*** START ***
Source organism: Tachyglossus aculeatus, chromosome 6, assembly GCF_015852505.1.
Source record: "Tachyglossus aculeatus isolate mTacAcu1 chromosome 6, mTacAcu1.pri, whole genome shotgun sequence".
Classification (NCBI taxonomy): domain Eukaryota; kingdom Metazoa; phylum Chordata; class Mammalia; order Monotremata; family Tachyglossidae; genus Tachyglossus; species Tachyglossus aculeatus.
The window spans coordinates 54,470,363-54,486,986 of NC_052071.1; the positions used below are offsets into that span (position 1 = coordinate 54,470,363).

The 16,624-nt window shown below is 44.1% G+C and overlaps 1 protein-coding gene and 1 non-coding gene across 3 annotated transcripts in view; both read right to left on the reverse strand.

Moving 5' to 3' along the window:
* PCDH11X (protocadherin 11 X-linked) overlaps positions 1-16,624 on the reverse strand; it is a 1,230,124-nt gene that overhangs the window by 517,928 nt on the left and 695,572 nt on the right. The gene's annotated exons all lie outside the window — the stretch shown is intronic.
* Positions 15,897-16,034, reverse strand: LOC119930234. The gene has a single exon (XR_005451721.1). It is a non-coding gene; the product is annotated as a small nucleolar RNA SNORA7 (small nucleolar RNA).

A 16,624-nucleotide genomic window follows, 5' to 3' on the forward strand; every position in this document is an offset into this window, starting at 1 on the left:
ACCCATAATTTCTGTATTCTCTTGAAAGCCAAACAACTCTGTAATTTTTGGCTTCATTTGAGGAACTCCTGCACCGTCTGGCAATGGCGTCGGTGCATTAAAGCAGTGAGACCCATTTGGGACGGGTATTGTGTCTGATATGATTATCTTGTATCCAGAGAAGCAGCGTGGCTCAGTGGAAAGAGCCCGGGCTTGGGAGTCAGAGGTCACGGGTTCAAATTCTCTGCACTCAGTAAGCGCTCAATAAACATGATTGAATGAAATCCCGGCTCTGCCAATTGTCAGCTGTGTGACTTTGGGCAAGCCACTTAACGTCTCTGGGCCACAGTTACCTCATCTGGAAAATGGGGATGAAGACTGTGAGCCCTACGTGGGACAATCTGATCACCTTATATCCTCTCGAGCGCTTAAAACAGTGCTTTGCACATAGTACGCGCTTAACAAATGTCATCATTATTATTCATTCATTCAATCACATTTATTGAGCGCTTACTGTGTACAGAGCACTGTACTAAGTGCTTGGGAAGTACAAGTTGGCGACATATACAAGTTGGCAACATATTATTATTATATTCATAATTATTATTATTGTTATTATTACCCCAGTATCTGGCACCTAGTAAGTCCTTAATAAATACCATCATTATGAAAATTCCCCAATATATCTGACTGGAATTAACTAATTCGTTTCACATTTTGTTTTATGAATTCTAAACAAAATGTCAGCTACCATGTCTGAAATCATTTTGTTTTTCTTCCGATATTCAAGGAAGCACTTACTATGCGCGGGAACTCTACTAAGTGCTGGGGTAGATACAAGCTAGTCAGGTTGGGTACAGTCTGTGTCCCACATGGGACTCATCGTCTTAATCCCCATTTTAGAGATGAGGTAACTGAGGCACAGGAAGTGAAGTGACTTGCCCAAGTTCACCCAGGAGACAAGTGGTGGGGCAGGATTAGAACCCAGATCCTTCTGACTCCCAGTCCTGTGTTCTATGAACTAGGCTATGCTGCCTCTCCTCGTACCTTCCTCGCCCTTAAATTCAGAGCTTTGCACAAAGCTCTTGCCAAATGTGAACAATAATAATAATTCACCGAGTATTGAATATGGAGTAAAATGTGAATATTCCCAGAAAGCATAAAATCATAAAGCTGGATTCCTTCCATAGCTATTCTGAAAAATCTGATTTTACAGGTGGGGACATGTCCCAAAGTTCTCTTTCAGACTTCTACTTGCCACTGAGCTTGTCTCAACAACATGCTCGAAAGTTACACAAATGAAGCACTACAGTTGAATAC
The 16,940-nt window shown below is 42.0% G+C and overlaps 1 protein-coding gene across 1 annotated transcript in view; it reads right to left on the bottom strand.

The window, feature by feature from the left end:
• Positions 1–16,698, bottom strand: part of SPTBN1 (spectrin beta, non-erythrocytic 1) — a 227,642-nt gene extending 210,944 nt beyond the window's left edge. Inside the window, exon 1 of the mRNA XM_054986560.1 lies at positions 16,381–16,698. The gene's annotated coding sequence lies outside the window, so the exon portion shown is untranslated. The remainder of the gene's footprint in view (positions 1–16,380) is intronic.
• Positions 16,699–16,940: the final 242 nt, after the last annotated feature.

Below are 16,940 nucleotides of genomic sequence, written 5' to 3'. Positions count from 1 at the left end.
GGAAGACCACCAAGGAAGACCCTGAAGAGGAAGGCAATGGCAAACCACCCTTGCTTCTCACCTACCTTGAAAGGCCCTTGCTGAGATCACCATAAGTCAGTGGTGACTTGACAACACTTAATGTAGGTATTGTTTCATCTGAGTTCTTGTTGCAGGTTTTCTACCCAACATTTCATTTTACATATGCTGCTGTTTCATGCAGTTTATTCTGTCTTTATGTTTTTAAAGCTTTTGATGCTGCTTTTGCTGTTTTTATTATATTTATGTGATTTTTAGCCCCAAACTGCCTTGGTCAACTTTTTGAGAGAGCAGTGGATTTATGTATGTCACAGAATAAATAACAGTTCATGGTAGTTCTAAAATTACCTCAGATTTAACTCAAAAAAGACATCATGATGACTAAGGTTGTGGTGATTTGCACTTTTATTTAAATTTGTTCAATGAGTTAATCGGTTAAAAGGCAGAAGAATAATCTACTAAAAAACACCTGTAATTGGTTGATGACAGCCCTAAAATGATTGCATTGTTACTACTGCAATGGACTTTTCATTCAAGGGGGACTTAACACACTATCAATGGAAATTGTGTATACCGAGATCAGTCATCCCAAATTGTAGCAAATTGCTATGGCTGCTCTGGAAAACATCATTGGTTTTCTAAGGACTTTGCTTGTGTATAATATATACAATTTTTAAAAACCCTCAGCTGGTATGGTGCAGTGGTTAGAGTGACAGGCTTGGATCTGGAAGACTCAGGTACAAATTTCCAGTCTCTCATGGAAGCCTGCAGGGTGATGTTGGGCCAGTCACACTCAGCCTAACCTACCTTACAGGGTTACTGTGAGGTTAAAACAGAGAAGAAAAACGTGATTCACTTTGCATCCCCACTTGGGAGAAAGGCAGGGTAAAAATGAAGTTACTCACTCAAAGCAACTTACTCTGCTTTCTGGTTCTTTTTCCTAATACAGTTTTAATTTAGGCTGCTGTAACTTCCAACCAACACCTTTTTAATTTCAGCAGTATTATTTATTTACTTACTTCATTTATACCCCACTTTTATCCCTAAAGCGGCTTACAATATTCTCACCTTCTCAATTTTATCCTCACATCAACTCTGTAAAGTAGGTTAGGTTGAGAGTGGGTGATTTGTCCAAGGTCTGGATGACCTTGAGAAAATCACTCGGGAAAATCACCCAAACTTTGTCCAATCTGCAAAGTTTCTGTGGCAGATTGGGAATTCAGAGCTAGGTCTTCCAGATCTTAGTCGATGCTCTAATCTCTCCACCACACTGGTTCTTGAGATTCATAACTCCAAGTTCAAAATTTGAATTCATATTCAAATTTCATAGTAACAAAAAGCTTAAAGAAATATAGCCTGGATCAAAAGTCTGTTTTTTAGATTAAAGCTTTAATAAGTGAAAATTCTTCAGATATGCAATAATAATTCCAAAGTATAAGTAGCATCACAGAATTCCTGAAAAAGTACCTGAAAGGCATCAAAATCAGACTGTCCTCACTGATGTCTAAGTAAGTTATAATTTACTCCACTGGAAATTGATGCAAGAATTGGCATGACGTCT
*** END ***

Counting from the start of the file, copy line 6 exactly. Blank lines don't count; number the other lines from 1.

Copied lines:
Moving 5' to 3' along the window: